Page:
The Songkran new year festival in Thailand has brought an official accumulated death toll from road accidents of 378, with 3,575 people hospitalised, over the first six days of the seven “dangerous” days, according to the Department of Disaster Prevention and Mitigation.
Monday’s death toll was lower than the typical fatalities on Thai roads throughout the year, according to World Atlas. On Monday, 49 people were killed and 464 others hospitalised in 425 crashes across the country, according to Lieutenant General Thanet Kallapruek, director of the army’s directorate of civil affairs.
Some analysts dispute the Thai government figures and claim the authorities play down the numbers of deaths by only reporting those who die at the scene and not those who succumb to their wounds later.
World Atlas, which provides online information on travel, society, economics and environment, estimates that between 50 and 60 people die on Thai roads each day: the world’s worst rate per head of population.
Meanwhile, four non-militants died in the January 2016 “terror attacks” in Jakarta, which completely dominated Asean’s news agendas.
The World Health Organisation ranked Thai roads as the second deadliest in the world after Libya in a study of 180 countries.
From April 11 to 16, there were 3,418 road accidents across Thailand, the national Road Safety Centre said yesterday (Tuesday).
Despite high-profile campaigns promoting road safety, most of the accidents were reportedly caused by drink-driving and speeding.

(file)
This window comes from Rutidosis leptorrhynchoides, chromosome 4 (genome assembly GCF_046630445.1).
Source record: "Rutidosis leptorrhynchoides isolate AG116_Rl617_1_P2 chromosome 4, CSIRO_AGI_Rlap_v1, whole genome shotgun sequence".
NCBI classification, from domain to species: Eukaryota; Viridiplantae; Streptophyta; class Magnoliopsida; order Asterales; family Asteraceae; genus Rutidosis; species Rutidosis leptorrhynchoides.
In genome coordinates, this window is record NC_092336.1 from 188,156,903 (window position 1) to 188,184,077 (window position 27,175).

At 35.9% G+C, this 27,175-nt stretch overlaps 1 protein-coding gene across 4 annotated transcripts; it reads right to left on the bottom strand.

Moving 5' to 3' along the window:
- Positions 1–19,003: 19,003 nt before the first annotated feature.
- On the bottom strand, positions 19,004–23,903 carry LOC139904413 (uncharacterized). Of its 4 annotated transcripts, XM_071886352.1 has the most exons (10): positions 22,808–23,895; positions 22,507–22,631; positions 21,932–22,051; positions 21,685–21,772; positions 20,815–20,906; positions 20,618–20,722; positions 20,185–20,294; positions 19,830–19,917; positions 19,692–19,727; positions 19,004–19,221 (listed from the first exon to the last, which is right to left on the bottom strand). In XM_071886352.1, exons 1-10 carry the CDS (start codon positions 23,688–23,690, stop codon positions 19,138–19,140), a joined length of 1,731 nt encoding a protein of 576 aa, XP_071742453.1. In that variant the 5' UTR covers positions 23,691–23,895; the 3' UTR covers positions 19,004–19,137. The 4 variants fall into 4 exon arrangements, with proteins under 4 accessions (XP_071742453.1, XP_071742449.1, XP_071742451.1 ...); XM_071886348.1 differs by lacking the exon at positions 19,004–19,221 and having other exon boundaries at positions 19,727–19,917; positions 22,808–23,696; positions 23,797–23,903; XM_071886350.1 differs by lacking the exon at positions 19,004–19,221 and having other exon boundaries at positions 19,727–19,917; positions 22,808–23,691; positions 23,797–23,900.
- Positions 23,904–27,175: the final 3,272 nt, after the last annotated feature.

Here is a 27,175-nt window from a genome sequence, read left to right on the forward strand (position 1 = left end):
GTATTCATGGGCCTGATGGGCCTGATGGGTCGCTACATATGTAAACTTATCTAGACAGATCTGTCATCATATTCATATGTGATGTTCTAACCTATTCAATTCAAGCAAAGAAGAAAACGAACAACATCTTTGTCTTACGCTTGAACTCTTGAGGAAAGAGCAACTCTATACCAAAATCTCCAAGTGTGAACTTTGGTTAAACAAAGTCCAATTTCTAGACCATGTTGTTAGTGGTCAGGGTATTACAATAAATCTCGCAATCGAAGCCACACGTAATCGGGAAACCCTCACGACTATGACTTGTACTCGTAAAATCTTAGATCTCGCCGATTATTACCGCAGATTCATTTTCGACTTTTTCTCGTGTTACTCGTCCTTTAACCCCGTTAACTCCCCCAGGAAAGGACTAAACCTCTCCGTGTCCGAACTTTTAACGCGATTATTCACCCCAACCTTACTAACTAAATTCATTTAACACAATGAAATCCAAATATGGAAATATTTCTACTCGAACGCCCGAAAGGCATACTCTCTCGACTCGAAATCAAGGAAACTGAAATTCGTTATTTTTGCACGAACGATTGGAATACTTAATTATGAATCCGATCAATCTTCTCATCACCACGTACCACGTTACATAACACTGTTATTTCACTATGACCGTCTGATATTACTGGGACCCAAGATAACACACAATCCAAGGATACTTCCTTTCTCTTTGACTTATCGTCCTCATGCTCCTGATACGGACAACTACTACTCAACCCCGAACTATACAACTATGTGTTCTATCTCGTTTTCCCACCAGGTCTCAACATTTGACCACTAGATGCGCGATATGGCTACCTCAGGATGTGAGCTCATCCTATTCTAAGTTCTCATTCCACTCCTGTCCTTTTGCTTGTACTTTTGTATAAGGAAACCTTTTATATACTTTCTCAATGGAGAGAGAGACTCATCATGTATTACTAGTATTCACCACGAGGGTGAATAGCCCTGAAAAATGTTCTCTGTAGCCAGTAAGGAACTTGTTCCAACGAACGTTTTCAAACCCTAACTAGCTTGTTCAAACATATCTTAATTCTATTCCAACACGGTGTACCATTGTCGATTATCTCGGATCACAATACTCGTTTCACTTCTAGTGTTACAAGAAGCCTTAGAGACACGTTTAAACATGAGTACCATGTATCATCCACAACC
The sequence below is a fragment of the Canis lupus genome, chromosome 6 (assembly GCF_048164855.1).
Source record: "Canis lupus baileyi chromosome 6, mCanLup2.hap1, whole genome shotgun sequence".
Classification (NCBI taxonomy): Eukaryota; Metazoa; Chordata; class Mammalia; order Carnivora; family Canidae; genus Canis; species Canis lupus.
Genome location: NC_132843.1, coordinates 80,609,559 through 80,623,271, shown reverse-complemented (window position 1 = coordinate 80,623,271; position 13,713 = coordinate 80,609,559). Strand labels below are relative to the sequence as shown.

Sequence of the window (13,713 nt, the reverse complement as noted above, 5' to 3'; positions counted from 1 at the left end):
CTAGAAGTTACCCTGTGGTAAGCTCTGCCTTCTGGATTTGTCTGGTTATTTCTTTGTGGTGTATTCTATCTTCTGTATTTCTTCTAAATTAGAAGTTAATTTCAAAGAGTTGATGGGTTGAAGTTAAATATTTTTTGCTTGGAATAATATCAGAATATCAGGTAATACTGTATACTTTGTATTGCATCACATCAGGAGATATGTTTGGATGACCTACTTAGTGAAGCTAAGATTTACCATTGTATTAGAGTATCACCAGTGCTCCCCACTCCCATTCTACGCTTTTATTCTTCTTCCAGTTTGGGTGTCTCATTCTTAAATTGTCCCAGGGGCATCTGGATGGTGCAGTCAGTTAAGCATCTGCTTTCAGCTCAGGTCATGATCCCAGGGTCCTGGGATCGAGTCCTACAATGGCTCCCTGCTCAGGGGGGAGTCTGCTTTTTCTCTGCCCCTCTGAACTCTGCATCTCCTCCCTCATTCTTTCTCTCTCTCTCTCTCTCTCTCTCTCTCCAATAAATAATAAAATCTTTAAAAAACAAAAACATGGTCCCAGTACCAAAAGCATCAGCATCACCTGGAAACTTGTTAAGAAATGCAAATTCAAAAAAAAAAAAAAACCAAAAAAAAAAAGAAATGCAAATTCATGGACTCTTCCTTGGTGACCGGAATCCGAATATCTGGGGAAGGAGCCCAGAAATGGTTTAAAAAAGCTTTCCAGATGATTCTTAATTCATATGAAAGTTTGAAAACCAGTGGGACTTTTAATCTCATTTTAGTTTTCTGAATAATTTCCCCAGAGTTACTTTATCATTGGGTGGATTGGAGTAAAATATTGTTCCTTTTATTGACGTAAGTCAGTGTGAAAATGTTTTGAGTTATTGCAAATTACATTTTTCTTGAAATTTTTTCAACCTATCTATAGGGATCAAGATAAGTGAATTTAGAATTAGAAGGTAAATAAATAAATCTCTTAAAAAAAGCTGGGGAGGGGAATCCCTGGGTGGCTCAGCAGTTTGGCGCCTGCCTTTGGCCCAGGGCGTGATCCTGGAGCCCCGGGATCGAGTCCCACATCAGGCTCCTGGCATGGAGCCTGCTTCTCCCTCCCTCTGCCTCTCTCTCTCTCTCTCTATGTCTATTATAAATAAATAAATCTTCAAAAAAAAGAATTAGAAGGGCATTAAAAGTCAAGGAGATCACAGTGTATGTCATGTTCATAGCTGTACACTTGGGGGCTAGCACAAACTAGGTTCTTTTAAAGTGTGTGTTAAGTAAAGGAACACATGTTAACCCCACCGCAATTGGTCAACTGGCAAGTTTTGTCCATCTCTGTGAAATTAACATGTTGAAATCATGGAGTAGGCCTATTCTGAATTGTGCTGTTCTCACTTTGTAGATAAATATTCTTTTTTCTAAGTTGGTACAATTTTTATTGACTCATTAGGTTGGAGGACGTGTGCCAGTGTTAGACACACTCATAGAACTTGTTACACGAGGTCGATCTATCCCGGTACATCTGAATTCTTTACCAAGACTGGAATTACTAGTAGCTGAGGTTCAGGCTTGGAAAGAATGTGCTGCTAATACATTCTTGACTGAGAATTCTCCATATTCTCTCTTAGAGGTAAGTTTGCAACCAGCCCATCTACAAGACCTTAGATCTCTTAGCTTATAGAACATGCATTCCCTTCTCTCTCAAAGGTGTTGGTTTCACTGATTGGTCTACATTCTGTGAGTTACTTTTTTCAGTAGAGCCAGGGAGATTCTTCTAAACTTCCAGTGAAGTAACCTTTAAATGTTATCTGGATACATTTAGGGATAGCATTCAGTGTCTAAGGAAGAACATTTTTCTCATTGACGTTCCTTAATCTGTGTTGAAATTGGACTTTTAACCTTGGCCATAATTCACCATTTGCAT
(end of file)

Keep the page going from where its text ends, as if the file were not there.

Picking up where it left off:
Speeding was estimated to be the leading cause of the road fatalities with 28 per cent, followed by drink-driving with 27 and 81 per cent of crashes involved motorcycles, said Thanet.
The military chief added that 176,415 traffic offenders were arrested at 2,013 checkpoints of which 49,866 motorbike users were not wearing helmets and 46,067 were not carrying their driving licence.
The province of Nakhon Ratchasima reported the highest death toll from April 11 to 16, with 19 fatalities and Chiang Mai had the most injuries with 136 and road crashes at 126.
Songkran has always been the high season of traffic accidents as many Thais travel back home for the celebrations and drunken water play dominates the events with buckets often thrown in motorcyclists’ faces while pickup trucks play load music and are filled with revellers who squirt water.
In a survey of 1,650 women, nearly 60 per cent of respondents reportedly said they had been groped during Songkran but only a small number said they reported the incidents to the police, according to the Bangkok-based NGO Women and Men Progressive Movement Foundation.
Songkran is one of the world’s most dangerous leisure events but has somehow become a magnet for tourists. Picture credit: Wikimedia